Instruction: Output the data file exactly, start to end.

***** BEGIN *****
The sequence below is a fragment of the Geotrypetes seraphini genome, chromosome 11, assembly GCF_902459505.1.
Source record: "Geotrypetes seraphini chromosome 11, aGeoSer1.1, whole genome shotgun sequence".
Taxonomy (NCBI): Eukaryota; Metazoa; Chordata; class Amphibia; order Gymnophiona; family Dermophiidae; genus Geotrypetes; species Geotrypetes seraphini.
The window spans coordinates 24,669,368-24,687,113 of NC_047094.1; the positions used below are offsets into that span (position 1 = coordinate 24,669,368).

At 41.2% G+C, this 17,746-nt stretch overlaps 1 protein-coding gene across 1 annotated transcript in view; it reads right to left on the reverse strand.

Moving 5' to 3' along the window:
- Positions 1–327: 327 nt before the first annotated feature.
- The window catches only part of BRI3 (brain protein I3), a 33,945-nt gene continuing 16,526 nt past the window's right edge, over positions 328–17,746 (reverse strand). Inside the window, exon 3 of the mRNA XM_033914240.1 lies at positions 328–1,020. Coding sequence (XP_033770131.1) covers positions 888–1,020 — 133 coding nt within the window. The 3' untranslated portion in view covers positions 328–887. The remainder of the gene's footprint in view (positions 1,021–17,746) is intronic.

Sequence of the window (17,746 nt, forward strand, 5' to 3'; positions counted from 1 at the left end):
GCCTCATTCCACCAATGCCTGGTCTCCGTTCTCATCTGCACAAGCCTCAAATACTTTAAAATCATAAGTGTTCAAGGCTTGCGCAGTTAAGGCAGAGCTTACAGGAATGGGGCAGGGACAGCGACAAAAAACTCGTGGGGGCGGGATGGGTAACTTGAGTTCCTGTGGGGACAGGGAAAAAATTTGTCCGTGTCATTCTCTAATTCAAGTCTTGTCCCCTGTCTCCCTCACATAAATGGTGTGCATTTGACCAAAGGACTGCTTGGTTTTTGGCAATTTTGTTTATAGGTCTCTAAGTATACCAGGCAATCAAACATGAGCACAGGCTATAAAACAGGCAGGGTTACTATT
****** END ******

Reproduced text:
The sequence below is a fragment of the Geotrypetes seraphini genome, chromosome 11, assembly GCF_902459505.1.
Source record: "Geotrypetes seraphini chromosome 11, aGeoSer1.1, whole genome shotgun sequence".
Taxonomy (NCBI): Eukaryota; Metazoa; Chordata; class Amphibia; order Gymnophiona; family Dermophiidae; genus Geotrypetes; species Geotrypetes seraphini.
The window spans coordinates 24,669,368-24,687,113 of NC_047094.1; the positions used below are offsets into that span (position 1 = coordinate 24,669,368).

At 41.2% G+C, this 17,746-nt stretch overlaps 1 protein-coding gene across 1 annotated transcript in view; it reads right to left on the reverse strand.

Moving 5' to 3' along the window:
- Positions 1–327: 327 nt before the first annotated feature.
- The window catches only part of BRI3 (brain protein I3), a 33,945-nt gene continuing 16,526 nt past the window's right edge, over positions 328–17,746 (reverse strand). Inside the window, exon 3 of the mRNA XM_033914240.1 lies at positions 328–1,020. Coding sequence (XP_033770131.1) covers positions 888–1,020 — 133 coding nt within the window. The 3' untranslated portion in view covers positions 328–887. The remainder of the gene's footprint in view (positions 1,021–17,746) is intronic.

Sequence of the window (17,746 nt, forward strand, 5' to 3'; positions counted from 1 at the left end):
GCCTCATTCCACCAATGCCTGGTCTCCGTTCTCATCTGCACAAGCCTCAAATACTTTAAAATCATAAGTGTTCAAGGCTTGCGCAGTTAAGGCAGAGCTTACAGGAATGGGGCAGGGACAGCGACAAAAAACTCGTGGGGGCGGGATGGGTAACTTGAGTTCCTGTGGGGACAGGGAAAAAATTTGTCCGTGTCATTCTCTAATTCAAGTCTTGTCCCCTGTCTCCCTCACATAAATGGTGTGCATTTGACCAAAGGACTGCTTGGTTTTTGGCAATTTTGTTTATAGGTCTCTAAGTATACCAGGCAATCAAACATGAGCACAGGCTATAAAACAGGCAGGGTTACTATT